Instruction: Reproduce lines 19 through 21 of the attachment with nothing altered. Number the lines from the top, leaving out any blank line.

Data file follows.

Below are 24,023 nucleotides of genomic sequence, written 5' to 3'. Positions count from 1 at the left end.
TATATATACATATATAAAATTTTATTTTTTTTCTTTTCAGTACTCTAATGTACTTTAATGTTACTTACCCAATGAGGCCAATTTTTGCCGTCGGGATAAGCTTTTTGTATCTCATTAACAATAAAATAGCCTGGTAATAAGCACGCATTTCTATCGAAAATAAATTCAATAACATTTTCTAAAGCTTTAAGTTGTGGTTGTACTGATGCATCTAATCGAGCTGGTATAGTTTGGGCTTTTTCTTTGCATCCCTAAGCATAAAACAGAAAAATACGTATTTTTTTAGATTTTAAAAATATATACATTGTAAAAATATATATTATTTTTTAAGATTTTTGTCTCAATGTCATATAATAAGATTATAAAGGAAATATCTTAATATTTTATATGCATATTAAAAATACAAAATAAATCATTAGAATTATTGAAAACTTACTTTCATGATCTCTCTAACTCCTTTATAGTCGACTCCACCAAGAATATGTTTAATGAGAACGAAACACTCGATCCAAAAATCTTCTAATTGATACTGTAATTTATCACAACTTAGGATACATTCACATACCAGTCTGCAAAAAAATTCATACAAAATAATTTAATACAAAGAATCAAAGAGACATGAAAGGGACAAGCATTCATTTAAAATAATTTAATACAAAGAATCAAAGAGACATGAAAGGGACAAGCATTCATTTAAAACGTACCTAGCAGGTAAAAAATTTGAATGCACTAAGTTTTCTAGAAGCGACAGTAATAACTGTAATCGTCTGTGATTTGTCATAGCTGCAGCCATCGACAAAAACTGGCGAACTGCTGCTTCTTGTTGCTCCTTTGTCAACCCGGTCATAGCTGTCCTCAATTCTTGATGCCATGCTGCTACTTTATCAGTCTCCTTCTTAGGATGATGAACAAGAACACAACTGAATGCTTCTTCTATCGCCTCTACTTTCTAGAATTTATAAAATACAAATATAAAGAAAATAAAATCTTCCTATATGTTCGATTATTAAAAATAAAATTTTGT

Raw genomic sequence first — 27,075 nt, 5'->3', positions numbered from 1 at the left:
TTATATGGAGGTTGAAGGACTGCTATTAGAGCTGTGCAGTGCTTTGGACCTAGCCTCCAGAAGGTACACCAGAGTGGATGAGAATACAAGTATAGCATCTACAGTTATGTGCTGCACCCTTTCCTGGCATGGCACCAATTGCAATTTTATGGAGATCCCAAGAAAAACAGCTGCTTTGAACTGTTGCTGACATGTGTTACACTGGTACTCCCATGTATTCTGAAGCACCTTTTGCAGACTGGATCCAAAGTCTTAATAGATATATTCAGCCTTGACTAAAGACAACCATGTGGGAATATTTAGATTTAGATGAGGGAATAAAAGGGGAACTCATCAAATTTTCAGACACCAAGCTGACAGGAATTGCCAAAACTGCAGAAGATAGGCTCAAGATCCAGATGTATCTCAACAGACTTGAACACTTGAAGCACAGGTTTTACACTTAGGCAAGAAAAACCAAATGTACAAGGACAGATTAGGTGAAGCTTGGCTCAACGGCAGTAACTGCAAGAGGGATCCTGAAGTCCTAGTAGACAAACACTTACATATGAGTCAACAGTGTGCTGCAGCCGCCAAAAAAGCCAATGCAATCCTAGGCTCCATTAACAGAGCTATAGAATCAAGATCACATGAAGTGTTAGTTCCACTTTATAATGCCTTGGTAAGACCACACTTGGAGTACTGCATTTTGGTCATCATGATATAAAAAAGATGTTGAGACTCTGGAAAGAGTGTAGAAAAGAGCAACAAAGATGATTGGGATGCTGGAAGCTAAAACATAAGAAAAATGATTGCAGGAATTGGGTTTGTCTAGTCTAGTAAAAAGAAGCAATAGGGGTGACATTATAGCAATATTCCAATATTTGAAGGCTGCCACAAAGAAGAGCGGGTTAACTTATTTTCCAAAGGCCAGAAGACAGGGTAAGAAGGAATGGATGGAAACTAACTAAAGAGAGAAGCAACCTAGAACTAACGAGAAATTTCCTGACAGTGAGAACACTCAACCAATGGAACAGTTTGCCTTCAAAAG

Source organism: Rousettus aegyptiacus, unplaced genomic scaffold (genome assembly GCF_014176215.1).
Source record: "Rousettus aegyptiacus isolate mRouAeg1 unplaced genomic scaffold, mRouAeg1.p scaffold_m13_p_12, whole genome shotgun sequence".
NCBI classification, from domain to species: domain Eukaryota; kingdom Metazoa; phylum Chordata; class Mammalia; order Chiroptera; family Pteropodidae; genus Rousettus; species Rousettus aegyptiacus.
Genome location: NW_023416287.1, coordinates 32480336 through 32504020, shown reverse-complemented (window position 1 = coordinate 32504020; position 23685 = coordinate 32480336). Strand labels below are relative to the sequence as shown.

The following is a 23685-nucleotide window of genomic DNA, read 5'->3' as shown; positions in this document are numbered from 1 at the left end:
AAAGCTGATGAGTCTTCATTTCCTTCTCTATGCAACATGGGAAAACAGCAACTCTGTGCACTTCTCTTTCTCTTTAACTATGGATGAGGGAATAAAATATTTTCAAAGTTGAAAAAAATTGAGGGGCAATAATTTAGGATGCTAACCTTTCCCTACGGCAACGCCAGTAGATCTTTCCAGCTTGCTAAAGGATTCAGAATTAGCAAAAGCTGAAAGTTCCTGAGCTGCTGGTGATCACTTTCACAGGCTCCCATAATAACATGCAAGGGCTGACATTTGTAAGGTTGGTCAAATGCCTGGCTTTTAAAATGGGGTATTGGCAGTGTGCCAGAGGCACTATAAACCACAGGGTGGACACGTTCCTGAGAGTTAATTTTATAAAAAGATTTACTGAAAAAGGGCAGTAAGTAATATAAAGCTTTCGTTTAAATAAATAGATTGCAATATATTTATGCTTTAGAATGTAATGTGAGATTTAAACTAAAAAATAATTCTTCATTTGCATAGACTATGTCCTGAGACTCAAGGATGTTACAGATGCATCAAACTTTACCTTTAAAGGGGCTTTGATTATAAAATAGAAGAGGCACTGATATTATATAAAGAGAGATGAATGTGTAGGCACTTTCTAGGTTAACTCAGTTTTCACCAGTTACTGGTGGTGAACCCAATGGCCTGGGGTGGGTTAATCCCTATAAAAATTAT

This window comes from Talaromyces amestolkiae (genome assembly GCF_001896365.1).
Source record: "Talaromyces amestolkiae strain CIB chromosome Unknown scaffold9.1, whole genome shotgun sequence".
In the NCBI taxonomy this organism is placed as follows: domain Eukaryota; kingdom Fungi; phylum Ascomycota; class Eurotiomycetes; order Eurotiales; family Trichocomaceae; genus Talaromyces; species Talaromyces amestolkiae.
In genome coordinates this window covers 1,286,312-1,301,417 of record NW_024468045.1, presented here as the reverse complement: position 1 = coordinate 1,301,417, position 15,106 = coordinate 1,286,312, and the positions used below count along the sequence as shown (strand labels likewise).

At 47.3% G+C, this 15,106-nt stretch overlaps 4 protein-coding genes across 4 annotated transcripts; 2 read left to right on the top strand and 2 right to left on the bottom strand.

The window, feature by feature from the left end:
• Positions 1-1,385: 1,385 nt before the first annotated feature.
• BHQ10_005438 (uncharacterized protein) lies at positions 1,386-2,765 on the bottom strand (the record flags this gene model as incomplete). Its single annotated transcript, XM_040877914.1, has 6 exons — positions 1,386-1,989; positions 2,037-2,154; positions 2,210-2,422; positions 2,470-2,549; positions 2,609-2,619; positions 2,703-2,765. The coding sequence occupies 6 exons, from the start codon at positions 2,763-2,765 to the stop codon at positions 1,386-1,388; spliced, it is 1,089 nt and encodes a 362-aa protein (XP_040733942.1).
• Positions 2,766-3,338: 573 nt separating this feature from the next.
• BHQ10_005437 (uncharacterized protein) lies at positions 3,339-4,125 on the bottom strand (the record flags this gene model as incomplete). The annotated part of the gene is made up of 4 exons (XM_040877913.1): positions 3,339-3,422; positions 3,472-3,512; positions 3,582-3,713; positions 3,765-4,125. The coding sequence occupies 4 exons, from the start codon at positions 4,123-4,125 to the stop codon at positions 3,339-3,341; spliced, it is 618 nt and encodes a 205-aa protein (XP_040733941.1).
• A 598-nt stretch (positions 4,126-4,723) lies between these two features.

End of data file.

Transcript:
• Positions 2,766-3,338: 573 nt separating this feature from the next.
• BHQ10_005437 (uncharacterized protein) lies at positions 3,339-4,125 on the bottom strand (the record flags this gene model as incomplete). The annotated part of the gene is made up of 4 exons (XM_040877913.1): positions 3,339-3,422; positions 3,472-3,512; positions 3,582-3,713; positions 3,765-4,125. The coding sequence occupies 4 exons, from the start codon at positions 4,123-4,125 to the stop codon at positions 3,339-3,341; spliced, it is 618 nt and encodes a 205-aa protein (XP_040733941.1).
• A 598-nt stretch (positions 4,126-4,723) lies between these two features.